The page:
Working towards safe drinking water for everyone
Safe drinking water – available to everyone – is a fundamental requirement for public health.
Taumata Arowai is the new Water Services Regulatory Agency. They are committed to ensuring all communities have access to safe drinking water every day. They also have an oversight role in protecting the environment from the impacts of wastewater and stormwater.
Most people are on a water supply owned by either their local district or city council. The council is responsible for maintaining the water pipes, running the pump stations as well as the treatment plants to remove risks or contaminants. This may include adding chlorine to comply with the current Drinking Water Standards. So contact your local council if you have any concerns about your water supply.
There are also a few smaller water suppliers around the motu/ country, and some people manage their own household water supply.
Dealing with water-borne disease outbreaks
Drinking water can contain harmful germs such as Cryptosporidium, Giardia, Campylobacter, Salmonella and E. coli O157 that can cause serious illness.
Te Mana Ora | Community and Public Health investigates outbreaks of infectious diseases that may have come from drinking water.
- Find out more about Community and Public Health’s response to waterborne illnesses.
- Find out what to do during water contamination events, including during boil water notices (Ministry of Health).
Health risks of nitrates in drinking water from private bores
High levels of nitrate in drinking water may pose a significant health risk for the foetus of pregnant women and formula-fed infants through using drinking water.
Regional councils monitor the nitrate levels in groundwater around their region. Environment Canterbury creates and updates maps showing the nitrate levels across Canterbury.
- View the nitrate risk maps for drinking water in Canterbury (Environment Canterbury 2022).
- Find out more about the risks of nitrate in drinking water (Ministry of Health).
Get your water tested if it comes from a bore or well
Private well owners are responsible for their own water monitoring, and what frequency to test their water. It is recommended that you test your water when you purchase a property with a private well or bore or drill a new well or bore. Follow-up testing is prudent every 6 to 12 months.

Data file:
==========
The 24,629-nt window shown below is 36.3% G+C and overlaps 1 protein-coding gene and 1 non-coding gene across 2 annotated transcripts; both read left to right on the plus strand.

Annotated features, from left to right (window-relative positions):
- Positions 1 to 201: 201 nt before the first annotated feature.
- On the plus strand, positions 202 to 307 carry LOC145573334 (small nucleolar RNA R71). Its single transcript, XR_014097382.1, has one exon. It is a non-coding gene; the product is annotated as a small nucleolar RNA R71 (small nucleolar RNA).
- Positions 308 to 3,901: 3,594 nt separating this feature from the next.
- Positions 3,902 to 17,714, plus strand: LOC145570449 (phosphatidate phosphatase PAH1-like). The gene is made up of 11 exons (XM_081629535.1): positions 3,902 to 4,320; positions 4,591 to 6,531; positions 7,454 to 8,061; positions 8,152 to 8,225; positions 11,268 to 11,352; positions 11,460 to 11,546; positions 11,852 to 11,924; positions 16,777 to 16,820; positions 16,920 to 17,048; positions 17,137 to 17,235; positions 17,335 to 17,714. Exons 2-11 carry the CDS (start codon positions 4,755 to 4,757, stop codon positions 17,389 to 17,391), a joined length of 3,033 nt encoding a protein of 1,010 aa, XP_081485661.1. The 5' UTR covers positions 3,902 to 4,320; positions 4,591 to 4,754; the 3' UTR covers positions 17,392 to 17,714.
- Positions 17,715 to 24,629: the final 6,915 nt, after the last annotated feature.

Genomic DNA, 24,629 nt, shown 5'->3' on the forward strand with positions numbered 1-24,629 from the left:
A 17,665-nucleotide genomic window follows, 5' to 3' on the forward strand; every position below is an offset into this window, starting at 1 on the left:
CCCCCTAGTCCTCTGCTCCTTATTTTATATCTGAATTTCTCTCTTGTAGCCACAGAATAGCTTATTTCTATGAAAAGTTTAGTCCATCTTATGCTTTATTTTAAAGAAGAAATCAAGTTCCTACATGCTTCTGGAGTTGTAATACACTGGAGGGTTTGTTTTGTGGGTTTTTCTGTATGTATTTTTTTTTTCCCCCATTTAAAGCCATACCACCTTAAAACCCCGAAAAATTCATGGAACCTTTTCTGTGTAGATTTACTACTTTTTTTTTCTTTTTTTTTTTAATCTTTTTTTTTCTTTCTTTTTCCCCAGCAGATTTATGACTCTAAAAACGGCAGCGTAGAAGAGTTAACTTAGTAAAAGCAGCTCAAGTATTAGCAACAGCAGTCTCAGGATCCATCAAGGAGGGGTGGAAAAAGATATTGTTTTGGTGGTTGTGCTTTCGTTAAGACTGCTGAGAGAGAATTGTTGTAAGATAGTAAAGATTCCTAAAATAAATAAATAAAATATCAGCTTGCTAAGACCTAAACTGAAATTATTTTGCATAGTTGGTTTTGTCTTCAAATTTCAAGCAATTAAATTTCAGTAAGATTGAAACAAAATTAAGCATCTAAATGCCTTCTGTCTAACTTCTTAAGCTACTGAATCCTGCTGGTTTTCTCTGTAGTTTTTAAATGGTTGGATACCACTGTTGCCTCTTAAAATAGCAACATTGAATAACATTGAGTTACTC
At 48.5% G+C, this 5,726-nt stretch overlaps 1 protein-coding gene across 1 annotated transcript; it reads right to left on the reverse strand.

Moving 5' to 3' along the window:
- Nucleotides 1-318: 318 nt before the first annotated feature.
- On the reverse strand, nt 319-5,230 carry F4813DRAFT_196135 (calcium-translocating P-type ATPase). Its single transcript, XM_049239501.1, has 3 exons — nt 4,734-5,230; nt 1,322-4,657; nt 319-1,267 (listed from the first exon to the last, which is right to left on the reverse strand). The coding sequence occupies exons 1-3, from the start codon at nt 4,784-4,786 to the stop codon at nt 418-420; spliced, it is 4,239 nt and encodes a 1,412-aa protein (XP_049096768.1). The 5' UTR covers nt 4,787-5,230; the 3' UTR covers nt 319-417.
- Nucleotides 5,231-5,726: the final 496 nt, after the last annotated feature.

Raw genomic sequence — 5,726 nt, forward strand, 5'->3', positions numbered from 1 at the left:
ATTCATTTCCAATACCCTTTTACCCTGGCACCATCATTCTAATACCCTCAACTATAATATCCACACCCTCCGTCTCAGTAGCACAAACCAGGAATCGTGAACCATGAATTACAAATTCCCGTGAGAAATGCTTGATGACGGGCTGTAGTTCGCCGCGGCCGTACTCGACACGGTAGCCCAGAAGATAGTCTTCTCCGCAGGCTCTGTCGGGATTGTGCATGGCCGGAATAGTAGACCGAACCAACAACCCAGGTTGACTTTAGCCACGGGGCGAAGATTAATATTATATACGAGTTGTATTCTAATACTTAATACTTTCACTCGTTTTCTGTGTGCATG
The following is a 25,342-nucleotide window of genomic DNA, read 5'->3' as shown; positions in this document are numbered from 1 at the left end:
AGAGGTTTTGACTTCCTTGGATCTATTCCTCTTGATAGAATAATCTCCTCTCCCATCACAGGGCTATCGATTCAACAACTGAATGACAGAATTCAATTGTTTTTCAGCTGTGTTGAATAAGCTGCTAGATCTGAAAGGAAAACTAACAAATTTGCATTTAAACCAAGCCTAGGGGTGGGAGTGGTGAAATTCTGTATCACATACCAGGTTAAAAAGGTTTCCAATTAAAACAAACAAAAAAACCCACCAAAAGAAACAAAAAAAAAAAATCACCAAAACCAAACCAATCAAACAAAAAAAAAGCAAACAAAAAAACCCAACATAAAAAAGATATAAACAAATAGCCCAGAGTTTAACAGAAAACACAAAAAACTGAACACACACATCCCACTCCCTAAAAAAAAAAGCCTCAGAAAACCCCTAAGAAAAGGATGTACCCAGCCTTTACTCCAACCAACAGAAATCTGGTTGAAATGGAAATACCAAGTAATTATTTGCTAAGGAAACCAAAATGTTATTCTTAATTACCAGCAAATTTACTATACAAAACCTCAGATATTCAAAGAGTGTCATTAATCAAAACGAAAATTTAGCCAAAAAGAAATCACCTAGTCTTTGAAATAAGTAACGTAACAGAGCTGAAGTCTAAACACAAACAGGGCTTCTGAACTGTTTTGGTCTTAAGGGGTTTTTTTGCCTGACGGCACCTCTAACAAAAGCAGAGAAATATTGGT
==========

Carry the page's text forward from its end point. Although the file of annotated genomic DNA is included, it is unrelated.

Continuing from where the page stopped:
It is important to get your water tested for nitrates if you are pregnant, or have a formula fed baby under 6 months and are on a private bore or well in a ‘yellow’ area. Testing is the only way to detect nitrate as it is tasteless, odourless and colourless.
Find an accredited laboratory available to test your water for nitrate. Often the laboratory will be able to provide you with a suitable bottle and instructions for taking the sample yourself. The result may take a few days.
- Drinking Water (Te Whatu Ora).
Community and Public Health no longer provides drinking water services within Canterbury, South Canterbury and the West Coast as of Monday 15th November 2021.
For further information, contact:
Ph: +64 4 889 8350
Getting the facts on fluoride
Water fluoridation is a safe, effective and affordable way to prevent and reduce tooth decay across the whole population. Most tooth decay is preventable, and water fluoridation is a simple way to prevent it.
The most recent nationwide New Zealand survey into oral health showed 40 percent less tooth decay on average for children living in fluoridated areas compared with non-fluoridated areas.
The NZ levels of fluoride used in community water fluoridation are carefully monitored and within the guidelines of the World Health Organization and other public health agencies.
The Director-General of Health can decide whether a community drinking water supply should be fluoridated, after the Health (Fluoridation of Drinking Water) Amendment Bill – passed by Parliament in November 2021. This will ensure a nationally consistent approach to community water fluoridation based on its well-established health benefits.
Private water supplies will not be required to be fluoridated.